I think the world can be divided up between the folks who most love sweets and those who crave saltiness. And while I’m a pretty big fan of candy, my true love lies with the salty stuff. Salt is pretty amazing stuff: it’s the only rock that humans use as a food additive, and like wine, salt has terroir, and while trying different types of salt might not be as exciting as tasting wine, it’s still quite interesting how something as simple as sodium chloride could be so versatile — not to mention vital to our very survival.
Jess’ mom shares my enthusiasm for different kinds of salt, and she’s given me some good ones over the years, from mineral rich gray Celtic sea salt to iron-rich Hawaiian red salt, and after she returned from a recent visit to our family out in Colorado, she brought me some herb-infused sea salt from the Camargue region of Southern France. This region of brine lagoons and wetland marshes is famous for its salt, producing some of the finest sea salts around, and this lovely jar was no exception. This particular salt is a coarse, flake salt that has been infused with two of my favorite herbs, thyme and bay leaf, making it a wonderful addition to a lot of my regular dishes. Tonight I added it to some fingerling potatoes and simply roasted them — and the results were splendid. I like my roasted potatoes very simply done: freshly cut pepper, salt, and enough olive oil to coat. Roast at 400 degrees until the potatoes are done like you like them — we prefer them to be crunchy on the outside with a nice, mealy center.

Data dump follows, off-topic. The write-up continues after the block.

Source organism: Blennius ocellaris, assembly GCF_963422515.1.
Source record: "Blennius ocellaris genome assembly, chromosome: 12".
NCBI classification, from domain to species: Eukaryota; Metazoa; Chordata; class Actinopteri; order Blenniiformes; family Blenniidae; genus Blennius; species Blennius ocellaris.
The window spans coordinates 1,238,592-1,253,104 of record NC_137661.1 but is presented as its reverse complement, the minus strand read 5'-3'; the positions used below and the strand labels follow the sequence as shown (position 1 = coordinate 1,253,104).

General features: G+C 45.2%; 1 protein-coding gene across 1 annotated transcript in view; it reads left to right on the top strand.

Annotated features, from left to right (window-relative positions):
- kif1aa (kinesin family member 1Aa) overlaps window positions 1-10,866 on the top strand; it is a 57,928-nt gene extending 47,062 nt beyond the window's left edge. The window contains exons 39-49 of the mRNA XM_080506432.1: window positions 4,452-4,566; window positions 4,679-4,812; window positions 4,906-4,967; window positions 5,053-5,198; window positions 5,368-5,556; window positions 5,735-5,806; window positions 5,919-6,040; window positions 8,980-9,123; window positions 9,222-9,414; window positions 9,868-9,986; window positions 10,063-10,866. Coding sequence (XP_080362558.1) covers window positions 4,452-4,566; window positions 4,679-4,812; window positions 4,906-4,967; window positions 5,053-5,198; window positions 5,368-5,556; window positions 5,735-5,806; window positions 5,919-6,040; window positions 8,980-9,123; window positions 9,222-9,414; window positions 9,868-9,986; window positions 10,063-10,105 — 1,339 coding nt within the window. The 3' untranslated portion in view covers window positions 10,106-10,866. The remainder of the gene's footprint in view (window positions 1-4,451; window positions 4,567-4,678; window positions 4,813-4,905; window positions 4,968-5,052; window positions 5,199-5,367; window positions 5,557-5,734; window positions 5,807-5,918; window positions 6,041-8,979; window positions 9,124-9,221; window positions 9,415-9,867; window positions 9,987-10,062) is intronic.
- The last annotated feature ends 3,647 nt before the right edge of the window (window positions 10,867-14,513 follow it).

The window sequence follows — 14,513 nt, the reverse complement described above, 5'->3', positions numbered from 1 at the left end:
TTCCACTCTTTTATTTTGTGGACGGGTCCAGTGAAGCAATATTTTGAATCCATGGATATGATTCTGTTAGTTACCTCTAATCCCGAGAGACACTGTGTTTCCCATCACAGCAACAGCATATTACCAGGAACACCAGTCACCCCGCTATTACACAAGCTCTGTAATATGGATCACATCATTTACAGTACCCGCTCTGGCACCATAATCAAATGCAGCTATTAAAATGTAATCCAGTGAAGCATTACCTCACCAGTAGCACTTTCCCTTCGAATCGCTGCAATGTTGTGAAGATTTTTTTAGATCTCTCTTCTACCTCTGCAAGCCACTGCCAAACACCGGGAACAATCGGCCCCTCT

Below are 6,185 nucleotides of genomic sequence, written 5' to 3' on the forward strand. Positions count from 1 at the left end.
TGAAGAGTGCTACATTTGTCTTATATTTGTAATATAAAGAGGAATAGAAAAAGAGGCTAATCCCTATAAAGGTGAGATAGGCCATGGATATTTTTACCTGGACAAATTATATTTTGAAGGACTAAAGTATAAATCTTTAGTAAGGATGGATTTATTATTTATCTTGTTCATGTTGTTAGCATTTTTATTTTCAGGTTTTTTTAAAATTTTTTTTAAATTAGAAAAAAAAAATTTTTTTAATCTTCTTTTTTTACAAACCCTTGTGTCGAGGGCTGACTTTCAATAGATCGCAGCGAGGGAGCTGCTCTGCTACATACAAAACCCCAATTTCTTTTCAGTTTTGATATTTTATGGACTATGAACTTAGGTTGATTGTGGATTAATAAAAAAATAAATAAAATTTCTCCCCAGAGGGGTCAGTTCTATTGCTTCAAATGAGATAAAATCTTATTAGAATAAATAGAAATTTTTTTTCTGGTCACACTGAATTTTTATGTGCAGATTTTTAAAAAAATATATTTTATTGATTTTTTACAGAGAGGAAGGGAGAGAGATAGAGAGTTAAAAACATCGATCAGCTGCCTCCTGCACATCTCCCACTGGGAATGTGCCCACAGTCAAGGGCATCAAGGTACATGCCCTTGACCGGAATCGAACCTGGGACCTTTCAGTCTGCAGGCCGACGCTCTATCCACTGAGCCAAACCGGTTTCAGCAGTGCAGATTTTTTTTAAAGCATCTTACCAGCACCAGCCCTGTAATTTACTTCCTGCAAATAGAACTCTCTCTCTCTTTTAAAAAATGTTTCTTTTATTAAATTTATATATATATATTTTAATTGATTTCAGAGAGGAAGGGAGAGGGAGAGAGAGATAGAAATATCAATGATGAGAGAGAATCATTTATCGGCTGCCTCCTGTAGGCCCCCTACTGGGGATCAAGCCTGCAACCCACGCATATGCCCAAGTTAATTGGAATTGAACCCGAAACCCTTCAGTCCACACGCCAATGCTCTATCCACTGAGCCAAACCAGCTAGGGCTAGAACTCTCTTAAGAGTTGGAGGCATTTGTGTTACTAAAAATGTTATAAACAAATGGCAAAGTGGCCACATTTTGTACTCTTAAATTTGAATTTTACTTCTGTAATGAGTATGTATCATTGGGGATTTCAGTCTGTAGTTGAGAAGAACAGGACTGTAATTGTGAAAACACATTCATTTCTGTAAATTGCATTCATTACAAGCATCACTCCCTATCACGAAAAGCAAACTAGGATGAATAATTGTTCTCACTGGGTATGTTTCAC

I think my next use for this salt will be as part of a rub for a stuffed chicken galantine or pork loin, because I think the herbal flavor will go quite well with white meat. I’m also considering grinding some of it fine and using it as a topping for popcorn — Jess’ mom brought us some of that back, too — so we’ve definitely only scratched the surface of what can be done with this salt!